May 08, 2004
I agree with what eppy says here about Eamon - great single, f'sure - but as per my Abba post, I disagree that pop is essentially adolescent. Off the top of my head, I can think of four counter-examples that disprove this claim: Abba, of course, Roxy, Kate Bush and Fleetwood Mac. Pretty powerful counter-examples.
Posted by mark at May 8, 2004 06:08 PM
The Pet Shop Boys? Their latter stuff is a bit hit-and-miss but there's a raft of songs which deal with and are written from the perspective of adulthood.
perhaps Eppy would say it's all to do with the 'typologies of pop' etc. and he's thinking of the germination of yoof culture/rock'n'roll yadda yadda.
the adolescent impulse blah blah.
needless to say your examples are grate.
PSBoys another good example, yeh...And wasn't so hit and miss back in the day...
Yeah, by 'latter' I mean '96 on really, so that's a ten year great run - and there's plenty to enjoy in the late stuff.
Kate Bush isn't adolescent?!?!?! Which adolescent teenage girls are you hanging out with? Cause I knew a few that were pretty much li'l Kate Bushes. They then went on to be English majors at liberal arts colleges. But they were pretty much Kate Bush to the nines.
Anyway, we can quibble about examples, but maybe a clarification will help: I wasn't saying pop was essentially adolescent so much as that its juvenility is what differentiates it from other styles/genres--that willingness to go for the pleasure button over and over again, even when it gets annoying or easy. It's not literally teenage so much as it appeals to the adolescent bit that lingers in, I think, all of us to some degree. That's why _Liz Phair_ is a pop album: it's made by an older woman and focusing, mainly, on the specifically adolescent parts of her life at that moment. Not on the breakup, but on the sexual tension.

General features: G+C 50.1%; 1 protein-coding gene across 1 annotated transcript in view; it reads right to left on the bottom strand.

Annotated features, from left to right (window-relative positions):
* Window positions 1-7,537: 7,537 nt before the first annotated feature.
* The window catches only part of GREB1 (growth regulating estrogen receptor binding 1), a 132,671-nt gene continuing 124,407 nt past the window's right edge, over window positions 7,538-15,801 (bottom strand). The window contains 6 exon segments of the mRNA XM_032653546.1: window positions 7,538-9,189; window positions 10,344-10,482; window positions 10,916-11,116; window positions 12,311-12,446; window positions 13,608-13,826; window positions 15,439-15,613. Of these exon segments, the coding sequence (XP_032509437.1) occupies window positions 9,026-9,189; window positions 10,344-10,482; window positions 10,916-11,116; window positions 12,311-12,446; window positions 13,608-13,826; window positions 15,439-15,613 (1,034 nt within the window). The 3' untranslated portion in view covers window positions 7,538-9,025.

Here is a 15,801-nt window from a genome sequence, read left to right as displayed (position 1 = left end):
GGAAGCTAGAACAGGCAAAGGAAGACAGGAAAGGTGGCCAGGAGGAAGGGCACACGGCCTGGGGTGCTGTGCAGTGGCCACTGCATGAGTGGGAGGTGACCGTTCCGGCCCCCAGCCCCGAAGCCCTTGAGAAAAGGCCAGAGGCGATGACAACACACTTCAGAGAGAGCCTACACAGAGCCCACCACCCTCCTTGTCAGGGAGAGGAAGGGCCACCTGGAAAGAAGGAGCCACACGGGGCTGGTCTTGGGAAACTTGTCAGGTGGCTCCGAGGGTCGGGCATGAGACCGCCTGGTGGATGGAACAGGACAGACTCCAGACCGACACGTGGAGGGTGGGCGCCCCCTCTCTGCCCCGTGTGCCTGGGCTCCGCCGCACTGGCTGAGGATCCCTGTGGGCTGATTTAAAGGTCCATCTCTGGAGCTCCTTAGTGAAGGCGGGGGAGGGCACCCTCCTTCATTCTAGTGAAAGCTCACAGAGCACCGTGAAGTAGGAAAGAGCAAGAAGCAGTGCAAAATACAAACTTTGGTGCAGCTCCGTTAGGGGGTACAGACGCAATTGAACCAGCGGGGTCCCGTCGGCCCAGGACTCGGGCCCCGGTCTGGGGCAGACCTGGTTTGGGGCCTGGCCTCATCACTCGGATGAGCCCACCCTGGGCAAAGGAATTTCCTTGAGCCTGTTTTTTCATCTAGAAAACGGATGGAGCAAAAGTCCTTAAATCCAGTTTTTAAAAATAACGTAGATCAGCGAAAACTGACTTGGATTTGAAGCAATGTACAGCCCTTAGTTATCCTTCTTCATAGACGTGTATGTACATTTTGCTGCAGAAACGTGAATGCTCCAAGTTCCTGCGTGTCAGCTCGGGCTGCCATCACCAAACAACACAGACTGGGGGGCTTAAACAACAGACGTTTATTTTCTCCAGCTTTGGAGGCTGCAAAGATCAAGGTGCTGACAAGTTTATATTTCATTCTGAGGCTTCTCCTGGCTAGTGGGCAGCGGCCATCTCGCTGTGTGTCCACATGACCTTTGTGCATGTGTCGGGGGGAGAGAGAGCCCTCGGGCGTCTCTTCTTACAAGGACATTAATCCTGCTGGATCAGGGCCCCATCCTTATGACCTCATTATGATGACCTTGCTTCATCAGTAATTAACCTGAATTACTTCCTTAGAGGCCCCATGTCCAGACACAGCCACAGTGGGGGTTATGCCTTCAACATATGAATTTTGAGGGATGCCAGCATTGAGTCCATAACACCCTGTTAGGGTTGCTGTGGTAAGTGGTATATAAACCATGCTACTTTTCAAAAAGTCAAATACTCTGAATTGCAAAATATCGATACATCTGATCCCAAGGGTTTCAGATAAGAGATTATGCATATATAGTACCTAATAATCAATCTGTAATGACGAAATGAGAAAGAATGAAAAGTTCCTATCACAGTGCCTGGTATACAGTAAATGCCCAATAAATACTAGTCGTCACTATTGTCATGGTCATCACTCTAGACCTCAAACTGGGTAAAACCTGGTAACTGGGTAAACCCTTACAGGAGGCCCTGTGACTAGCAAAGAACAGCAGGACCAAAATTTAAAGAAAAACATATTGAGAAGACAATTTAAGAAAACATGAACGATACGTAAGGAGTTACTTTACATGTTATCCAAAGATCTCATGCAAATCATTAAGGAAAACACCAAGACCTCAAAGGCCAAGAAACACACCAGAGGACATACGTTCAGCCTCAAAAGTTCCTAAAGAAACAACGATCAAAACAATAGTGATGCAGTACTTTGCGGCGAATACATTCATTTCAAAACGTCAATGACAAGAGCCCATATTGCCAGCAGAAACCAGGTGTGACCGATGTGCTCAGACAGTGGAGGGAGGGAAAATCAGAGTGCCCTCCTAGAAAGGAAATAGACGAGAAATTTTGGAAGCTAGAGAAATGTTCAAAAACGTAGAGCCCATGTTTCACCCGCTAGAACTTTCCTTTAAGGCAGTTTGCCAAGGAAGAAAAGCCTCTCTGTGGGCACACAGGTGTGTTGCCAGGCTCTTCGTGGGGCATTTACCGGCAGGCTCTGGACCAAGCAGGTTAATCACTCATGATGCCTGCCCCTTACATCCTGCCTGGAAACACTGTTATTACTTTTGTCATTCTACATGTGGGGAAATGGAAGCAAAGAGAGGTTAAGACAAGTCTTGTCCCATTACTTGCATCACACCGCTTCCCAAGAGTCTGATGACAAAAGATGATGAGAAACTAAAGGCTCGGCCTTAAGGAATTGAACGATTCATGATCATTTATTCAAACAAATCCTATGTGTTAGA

That said: I certainly think Roxy Music is at least partially adolescent (image-wise), as is Abba (musically), and Fleetwood Mac's legend was basically a big ol' teen soap opera. But I also think that bringing out the mature aspects of it is important and useful, and that Abba post is indeed great. What makes pop interesting is less the pop and more what you mix with it.
'that willingness to go for the pleasure button over and over again'
you certainly don't get that just in pop, to be fair.
sexual tension as specifically adolescent is that?
I wonder how much of a defining force a song's "age" plays, and/or if it purely resides in the youth or otherwise of the performers - eg. do The Corrs make "Dreams" younger, does it make them older, or are both sides left unchanged?
A more extreme example: imagine if it was Hillary Duff who sang "Dreams". (not so odd a thought - "Come Clean" is very Fleetwood Mac!)
it's me being stoopid but i'm confused by Eppy's 1st para. here.
isn't this just sort of the same as me saying some young postgraduate literature friends of mine are young Harold Blooms, for instance?
so i'm not sure that sort of point negates the force of Kate Bush as a counter-example in this ref.
there again, i do think Kate Bush is kinda adolescent-friendly par excellence (but that's nothing to do with lil' Kate Bushes on liberal arts campuses, i stress).
I'm saying that for every 100 high school students, 1 will be Kate Bushy.
But to be more clear: Kate Bush presents an adolescent conception of maturity.